Origin in tobacco smoke of n′-nitrosonornicotine, a tobacco-specific carcinogen: Brief communication

Dietrich Hoffmann, Michael Dong, Stephen S. Hecht

Research output: Contribution to journalArticlepeer-review

58 Scopus citations


To evaluate risk factors and to approach methods of reduction of the carcinogenic potential of cigarette smoke, the transfer rate of N-nitrosonornicotine in a popular U.S. blended cigarette into mainstream smoke was quantitatively determined. The mean transfer rate was 11.3%; thus ≈46% of the tobacco-specific carcinogen In the smoke came from the tobacco, and the remainder was synthesized during smoking.

Original languageEnglish (US)
Pages (from-to)1841-1844
Number of pages4
JournalJournal of the National Cancer Institute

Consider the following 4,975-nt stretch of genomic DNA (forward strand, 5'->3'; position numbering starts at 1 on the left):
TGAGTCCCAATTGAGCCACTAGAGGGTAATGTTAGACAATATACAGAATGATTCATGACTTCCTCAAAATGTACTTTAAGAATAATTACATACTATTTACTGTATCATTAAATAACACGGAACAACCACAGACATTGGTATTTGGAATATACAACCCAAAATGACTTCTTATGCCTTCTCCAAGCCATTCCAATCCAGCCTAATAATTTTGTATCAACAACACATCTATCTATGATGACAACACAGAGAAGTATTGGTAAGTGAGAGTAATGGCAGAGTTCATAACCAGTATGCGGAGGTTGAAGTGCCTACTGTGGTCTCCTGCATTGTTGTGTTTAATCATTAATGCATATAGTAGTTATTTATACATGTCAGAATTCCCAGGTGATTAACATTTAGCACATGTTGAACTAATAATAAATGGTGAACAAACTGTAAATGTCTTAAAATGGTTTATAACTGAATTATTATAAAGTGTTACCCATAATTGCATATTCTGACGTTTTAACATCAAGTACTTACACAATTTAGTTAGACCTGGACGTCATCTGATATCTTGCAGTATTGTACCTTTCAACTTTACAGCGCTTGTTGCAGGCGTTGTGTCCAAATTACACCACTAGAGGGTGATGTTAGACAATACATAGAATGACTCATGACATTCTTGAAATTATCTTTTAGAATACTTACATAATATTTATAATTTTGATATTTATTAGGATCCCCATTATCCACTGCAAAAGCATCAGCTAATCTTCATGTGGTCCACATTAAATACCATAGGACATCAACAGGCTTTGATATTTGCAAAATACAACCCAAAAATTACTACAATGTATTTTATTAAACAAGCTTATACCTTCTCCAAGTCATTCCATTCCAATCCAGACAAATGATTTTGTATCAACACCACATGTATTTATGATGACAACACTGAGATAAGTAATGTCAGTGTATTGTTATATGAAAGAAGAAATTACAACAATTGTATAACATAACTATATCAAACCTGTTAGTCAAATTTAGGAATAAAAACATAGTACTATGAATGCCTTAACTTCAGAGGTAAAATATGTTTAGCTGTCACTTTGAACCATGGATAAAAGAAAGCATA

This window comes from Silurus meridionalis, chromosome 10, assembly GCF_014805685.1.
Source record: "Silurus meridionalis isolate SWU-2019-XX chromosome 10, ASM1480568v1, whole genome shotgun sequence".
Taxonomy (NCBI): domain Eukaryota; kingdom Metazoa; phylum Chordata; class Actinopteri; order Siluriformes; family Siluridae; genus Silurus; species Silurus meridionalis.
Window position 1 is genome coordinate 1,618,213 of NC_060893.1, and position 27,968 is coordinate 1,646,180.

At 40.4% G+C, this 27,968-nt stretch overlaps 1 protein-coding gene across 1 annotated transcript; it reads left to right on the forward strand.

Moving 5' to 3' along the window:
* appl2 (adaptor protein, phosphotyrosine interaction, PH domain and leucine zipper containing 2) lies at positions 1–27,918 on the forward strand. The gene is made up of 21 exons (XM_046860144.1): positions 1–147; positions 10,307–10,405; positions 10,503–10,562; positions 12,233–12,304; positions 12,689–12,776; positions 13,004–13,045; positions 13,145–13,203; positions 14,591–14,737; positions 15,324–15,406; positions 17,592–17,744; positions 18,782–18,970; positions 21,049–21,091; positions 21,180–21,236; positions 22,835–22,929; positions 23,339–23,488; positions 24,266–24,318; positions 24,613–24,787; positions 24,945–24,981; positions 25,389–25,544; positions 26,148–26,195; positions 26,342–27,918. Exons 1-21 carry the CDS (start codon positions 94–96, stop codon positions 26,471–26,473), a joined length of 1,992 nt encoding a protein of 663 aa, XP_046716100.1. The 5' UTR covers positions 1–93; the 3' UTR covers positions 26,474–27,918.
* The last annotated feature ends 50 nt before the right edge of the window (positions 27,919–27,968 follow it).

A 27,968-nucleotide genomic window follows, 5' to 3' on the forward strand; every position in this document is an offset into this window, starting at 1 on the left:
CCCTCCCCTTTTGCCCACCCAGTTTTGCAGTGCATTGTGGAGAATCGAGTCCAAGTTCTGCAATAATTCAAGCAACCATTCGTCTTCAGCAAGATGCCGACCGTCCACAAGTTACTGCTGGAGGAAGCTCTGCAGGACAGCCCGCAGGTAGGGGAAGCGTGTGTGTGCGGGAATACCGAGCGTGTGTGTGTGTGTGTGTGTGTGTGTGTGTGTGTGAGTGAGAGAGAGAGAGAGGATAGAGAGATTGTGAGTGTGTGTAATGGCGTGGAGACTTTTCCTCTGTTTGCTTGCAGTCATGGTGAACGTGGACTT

Issue number6
StatePublished - Jun 1977

Bibliographical note

Funding Information:
ABBREVIATIONS USED: NNN = N'-nitrosonornicotine; GLC = gas liquid chromatography; HPLC = high-pressure liquid chromatography. 1 Received August 4, 1976; accepted November 29, 1976. 2 Supported by Public Health Service contract NOI-CP55666 from the Division of Cancer Cause and Prevention, National Cancer Institute (NCI). 3 No. LII of "Chemical Studies on Tobacco Smoke." 4 Division of Environmental Carcinogenesis, Naylor Dana Institute for Disease Prevention, American Health Foundation, Valhalla, N.Y. 10595. 5 Recipient of Public Health Service Career Development Award 1- K04-CAOOI24 from the NCI. 6 We thank W. Z. Maddox and M. R. Guerin, Analytical Chemistry Division, Oak Ridge National Laboratory, Oak Ridge, Tennessee, for supplying an "Automatic Syringe Applicator for Cigarettes."


Dive into the research topics of 'Origin in tobacco smoke of n′-nitrosonornicotine, a tobacco-specific carcinogen: Brief communication'. Together they form a unique fingerprint.

Cite this